In the HEP program’s introductory year, 98 percent of state employees and their dependents enrolled in the program and 98 percent of enrollees met compliance standards required to receive reduced monthly premiums. HEP administrators noted that compliance standards were being phased in (e.g., preventive services with less than annual frequencies, preventive visits for those under age 50), so noncompliance primarily stemmed from failure to receive services expected annually (screenings with annual frequencies for the subset of enrollees targeted for those tests, dental visits, or preventive office visits for those over 50 years of age). Approximately half of the enrollees deemed noncompliant restored their status within several months of facing the $100 premium surcharge.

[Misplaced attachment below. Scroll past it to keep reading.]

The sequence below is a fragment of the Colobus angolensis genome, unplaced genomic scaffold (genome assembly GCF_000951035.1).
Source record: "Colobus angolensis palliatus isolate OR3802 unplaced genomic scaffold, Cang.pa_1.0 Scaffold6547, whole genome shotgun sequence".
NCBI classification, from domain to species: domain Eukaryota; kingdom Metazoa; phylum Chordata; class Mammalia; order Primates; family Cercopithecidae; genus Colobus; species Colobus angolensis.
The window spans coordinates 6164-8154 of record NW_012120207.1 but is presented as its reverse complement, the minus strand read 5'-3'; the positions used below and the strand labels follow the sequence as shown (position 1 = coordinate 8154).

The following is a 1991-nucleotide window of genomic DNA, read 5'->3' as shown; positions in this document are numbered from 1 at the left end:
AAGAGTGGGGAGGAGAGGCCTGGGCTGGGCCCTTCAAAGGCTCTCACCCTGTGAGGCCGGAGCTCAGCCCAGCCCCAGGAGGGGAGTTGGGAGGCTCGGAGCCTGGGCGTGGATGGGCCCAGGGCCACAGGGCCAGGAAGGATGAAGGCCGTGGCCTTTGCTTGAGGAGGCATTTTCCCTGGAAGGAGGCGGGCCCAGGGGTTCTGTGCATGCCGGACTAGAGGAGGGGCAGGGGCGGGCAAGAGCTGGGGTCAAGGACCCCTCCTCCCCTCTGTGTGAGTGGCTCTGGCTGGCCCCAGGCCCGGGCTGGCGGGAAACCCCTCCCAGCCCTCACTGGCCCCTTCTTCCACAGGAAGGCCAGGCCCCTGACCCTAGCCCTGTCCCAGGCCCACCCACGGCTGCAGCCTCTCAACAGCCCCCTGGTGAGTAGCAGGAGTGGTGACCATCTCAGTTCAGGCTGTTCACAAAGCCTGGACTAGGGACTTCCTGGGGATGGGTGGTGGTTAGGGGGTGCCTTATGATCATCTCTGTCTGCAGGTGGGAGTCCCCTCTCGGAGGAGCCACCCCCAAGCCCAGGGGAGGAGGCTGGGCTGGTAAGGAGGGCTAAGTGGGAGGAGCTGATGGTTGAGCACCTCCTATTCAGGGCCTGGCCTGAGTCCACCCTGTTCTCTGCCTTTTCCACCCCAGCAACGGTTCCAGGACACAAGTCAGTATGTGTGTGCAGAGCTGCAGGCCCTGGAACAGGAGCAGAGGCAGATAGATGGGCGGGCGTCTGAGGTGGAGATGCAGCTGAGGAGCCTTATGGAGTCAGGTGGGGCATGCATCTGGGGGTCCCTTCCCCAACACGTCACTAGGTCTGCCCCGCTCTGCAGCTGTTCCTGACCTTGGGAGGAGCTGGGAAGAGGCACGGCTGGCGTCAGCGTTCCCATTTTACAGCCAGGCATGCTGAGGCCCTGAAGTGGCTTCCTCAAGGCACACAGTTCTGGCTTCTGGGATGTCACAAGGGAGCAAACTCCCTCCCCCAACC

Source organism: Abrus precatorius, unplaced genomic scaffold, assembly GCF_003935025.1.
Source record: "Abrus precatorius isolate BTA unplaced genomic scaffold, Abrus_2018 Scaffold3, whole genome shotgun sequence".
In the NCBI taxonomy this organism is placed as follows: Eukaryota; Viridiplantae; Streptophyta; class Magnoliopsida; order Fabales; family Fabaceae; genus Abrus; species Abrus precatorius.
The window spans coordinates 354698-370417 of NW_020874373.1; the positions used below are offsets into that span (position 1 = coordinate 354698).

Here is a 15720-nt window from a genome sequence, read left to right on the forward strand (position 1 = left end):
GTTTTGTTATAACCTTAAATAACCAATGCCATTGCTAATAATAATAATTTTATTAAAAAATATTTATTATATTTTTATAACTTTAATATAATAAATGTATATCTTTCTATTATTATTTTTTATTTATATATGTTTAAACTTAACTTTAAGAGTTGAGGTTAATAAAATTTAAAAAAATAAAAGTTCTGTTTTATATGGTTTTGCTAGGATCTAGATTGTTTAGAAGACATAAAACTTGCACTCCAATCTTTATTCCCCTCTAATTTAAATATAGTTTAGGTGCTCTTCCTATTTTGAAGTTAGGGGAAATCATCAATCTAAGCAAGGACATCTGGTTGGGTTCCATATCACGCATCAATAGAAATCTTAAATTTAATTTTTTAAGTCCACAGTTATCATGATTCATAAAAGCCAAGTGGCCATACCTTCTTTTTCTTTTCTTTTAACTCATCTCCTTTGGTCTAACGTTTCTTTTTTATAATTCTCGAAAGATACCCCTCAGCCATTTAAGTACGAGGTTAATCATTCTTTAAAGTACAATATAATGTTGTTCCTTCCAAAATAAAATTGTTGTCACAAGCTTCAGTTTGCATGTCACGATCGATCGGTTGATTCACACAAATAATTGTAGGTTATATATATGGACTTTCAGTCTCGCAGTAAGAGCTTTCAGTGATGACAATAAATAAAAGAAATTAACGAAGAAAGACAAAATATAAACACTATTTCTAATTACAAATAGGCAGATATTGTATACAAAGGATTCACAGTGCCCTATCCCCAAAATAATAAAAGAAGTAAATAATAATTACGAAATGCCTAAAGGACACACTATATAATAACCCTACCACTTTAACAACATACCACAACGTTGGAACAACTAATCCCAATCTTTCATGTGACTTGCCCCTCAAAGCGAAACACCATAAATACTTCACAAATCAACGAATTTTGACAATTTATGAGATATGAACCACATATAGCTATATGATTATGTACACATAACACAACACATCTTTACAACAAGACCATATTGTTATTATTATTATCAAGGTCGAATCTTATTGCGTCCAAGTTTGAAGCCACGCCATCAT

To assess HEP’s preliminary impact on overall preventive service usage and services targeted for chronic conditions, University of Michigan researchers compared usage changes in the first HEP plan year (July 1, 2011-June 30, 2012) to the prior plan year. To control for underlying trends, the research team compared those changes in utilization to changes over the same time period in a control group of state employee health plan enrollees in four different states without a comparable intervention. These control states were derived from TruvenHealth’s MarketScan data base. Analyses were limited to adult enrollees and dependents (age 21 and over), resulting in samples of about 82,247 in Connecticut and 265,114 in the control states. Demographics were very similar across groups (average age 43.6 years in each group; 57.7% female in Connecticut vs. 54.7% in the control states).